At this year’s CES, it seemed like everywhere you looked there was something related to VR. The show was also notable for being the debut for HTC’s new Vive Pre developer kit and the announcement of the Oculus Rift’s pricing and subsequent opening of pre-orders. Along with the pre-orders, Dell announced Alienware and Dell “Oculus-ready” PC & Rift bundles, both of which are powered by the Nvidia GTX 970 GPU. This tied in nicely to Nvidia’s GeForce GTX VR Ready program (also announced at CES), which identifies VR-capable, Nvidia-powered notebooks and desktops.
What we didn’t see much of at the show was anything from AMD, with regards to any new VR-related announcements from the company and its OEM partners. When we spoke to AMD’s Director of VR, he did say that AMD GPUs would be available options in the “Oculus-ready” bundles, but he did think that OEMs needed to do a better job communicating that.
He reminded us that HP also announced “Virtual Reality Certified” hardware at the show in partnership with HTC instead of Oculus. There are two models, one with an AMD GPU, and the other with a Nvidia GPU. Both models are HP ENVY Phoenix 860 desktops.
|Model||HP ENVY Phoenix 860-170VR||HP ENVY Phoenix 860-170VX|
|CPU||Intel Core i7-6700K (Skylake) 4.0 GHz w/HP ENVY Liquid Cooling Solution||Intel Core i7-6700K (Skylake) 4.0 GHz w/HP ENVY Liquid Cooling Solution|
|GPU||AMD Radeon R9 390X (8 GB)||NVIDIA GeForce GTX 980Ti (6 GB)|
|RAM||16 GB DDR4 at 2133MHz||24 GB DDR4 at 2133MHz|
|Storage||2TB 7200 rpm SATA Hard Drive||2TB 7200 rpm SATA Hard Drive|
|Optical||SuperMulti DVD Burner||SuperMulti DVD Burner|
|Wireless Networking||HP Wireless 802.11 a/b/g/n/ac 1x1 with Bluetooth||HP Wireless 802.11 a/b/g/n/ac 1x1 with Bluetooth|
|Power Supply||600 W||500 W|
|OS||Windows 10 Home 64-bit||Windows 10 Home 64-bit|
Radeon And GeForce Options
The current ENVY Phoenix is HP’s top-of-the-range gaming desktop, which was released mid-2015 and has now been upgraded with a Skylake CPU. As an ENVY-branded product, it contains VoodooPC DNA (the Canadian boutique PC builder HP bought way back in 2006), which basically means the ENVY systems are HP’s equivalent to Dell’s Alienware brand. The top-end 860 model used for these VR versions has customizable LED lighting that runs down the middle of the brushed metal front of its attractive enclosure. The 860 also offers liquid cooling for the CPU and Bang & Olufsen-tuned audio.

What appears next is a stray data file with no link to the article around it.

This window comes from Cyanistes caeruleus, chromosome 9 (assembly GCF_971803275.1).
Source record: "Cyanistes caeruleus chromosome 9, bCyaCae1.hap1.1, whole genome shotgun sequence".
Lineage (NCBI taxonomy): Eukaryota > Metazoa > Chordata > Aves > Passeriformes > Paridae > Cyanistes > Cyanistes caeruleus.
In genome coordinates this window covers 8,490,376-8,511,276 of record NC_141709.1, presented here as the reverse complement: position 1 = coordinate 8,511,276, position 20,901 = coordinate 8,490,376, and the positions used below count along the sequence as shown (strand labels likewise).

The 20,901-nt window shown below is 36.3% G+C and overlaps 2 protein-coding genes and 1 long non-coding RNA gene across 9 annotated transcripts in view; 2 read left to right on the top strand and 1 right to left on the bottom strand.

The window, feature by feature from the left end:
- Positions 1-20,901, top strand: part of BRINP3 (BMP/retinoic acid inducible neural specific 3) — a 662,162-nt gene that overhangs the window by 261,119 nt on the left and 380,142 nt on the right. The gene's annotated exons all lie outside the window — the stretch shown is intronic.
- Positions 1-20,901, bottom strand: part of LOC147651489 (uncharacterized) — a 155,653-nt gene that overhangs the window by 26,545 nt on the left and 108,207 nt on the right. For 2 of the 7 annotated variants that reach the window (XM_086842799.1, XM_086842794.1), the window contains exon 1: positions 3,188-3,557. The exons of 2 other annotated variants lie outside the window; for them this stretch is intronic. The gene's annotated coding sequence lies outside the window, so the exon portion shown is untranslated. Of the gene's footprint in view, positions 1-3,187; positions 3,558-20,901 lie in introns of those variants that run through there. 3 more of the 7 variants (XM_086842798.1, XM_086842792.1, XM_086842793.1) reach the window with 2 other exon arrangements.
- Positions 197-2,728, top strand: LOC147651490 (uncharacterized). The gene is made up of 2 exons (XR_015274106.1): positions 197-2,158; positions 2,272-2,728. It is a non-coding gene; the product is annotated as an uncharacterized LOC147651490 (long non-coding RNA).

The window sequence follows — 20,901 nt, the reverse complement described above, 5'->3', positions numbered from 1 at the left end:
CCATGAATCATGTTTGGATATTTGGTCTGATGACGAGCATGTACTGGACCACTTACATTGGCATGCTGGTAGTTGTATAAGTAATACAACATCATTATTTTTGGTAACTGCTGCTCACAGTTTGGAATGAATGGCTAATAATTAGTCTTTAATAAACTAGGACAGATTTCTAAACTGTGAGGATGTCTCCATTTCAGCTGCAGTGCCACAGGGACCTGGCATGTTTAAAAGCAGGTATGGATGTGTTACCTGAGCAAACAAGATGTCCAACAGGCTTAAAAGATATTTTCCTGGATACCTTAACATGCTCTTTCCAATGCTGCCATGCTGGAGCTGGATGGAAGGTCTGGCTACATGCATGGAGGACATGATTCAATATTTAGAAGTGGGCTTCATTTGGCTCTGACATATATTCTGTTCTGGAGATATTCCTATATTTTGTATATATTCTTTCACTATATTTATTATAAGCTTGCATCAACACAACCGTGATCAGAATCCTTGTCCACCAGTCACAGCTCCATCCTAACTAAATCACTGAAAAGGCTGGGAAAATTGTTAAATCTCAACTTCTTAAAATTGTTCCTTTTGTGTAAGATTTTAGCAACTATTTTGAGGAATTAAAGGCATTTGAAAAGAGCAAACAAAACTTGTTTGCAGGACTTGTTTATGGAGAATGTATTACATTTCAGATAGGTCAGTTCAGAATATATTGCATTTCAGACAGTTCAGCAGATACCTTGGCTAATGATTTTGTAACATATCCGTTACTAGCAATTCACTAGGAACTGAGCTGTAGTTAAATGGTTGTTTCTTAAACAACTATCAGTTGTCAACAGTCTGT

Although these two machines are identified as being “Virtual Reality Certified” rather than only “HTC Vive Certified” on HP’s site, these were introduced as a collaboration between HP and HTC at CES. HP had an ENVY on display connected to a Vive, and these are the first VR-certified PCs that are specifically identified as designed for Valve’s VR offering. The AMD-powered model is also the first VR-certified desktop that we’ve seen using a Radeon rather than a GeForce GPU, and it is interesting that HP decided to make it the cheaper option by using an R9 390X instead of an R9 Fury.
These “purpose-built desktop PCs to power amazing virtual gaming experiences” are more than just a collection of all the right components needed to power the Vive. According to HP, it tested both configurations with the Vive to ensure a plug-and-play experience, and it is also “optimizing driver performance and the power profile” of these ENVYs for VR.
Configured For Vive
Looking at the configurations above and comparing to those of the announced Oculus-ready PCs, you can see that HP is offering higher specification machines with more powerful graphics cards than the GeForce GTX 970s found in the Rift-ready machines. This is probably due to a combination of not being constrained to hit the magic $1,500 all-in (HMD and PC) figure that Oculus announced earlier in 2015, and the fact that it’s likely that the Vive’s minimum requirements are perhaps a little higher than the Rift’s.
One disappointment is that the prices of the configurations above do include HDDs. However, you can add a 256 GB M.2 PCIe SSD for a reasonable $155. You can also bump up the RAM to a maximum of 32 GB, throw in a few more hard drives, and change the DVD drive to a Blu-ray drive.
The specs of both of these machines do give us a hint as to what the requirements for the HTC Vive will be when it ships in April. Neither HTC or Valve have released any official requirements yet, and back in December, Frontier Developments released the requirements to run Elite Dangerous in VR, and they are similar to those of these models.
More Power Needed Than The Rift?
If the Vive’s minimum requirements are higher than the Rift’s, it could simply just mean that HTC and Valve want users to have better-looking experiences than what the Rift’s min-spec offers, or it could be that room-scale VR does indeed need a little more in the way of horsepower to run. We’ll know soon enough when the Vive goes up for pre-order on February 29 and HTC announces the full specifications.
These “Virtual Reality Certified” HP ENVY PCs can be purchased now on HP’s site and are expected to ship starting mid-February. This gives you plenty of time to set them up before your HTC Vive (or Oculus Rift, because they will, of course, work perfectly fine with the Facebook HMD) arrives in April.
Alex Davies is an Associate Contributing Writer for Tom's Hardware and Tom's IT Pro, covering Smartphones, Tablets, and Virtual Reality. You can follow him on Twitter. Follow Tom's Hardware on Twitter, Facebook, and Google+.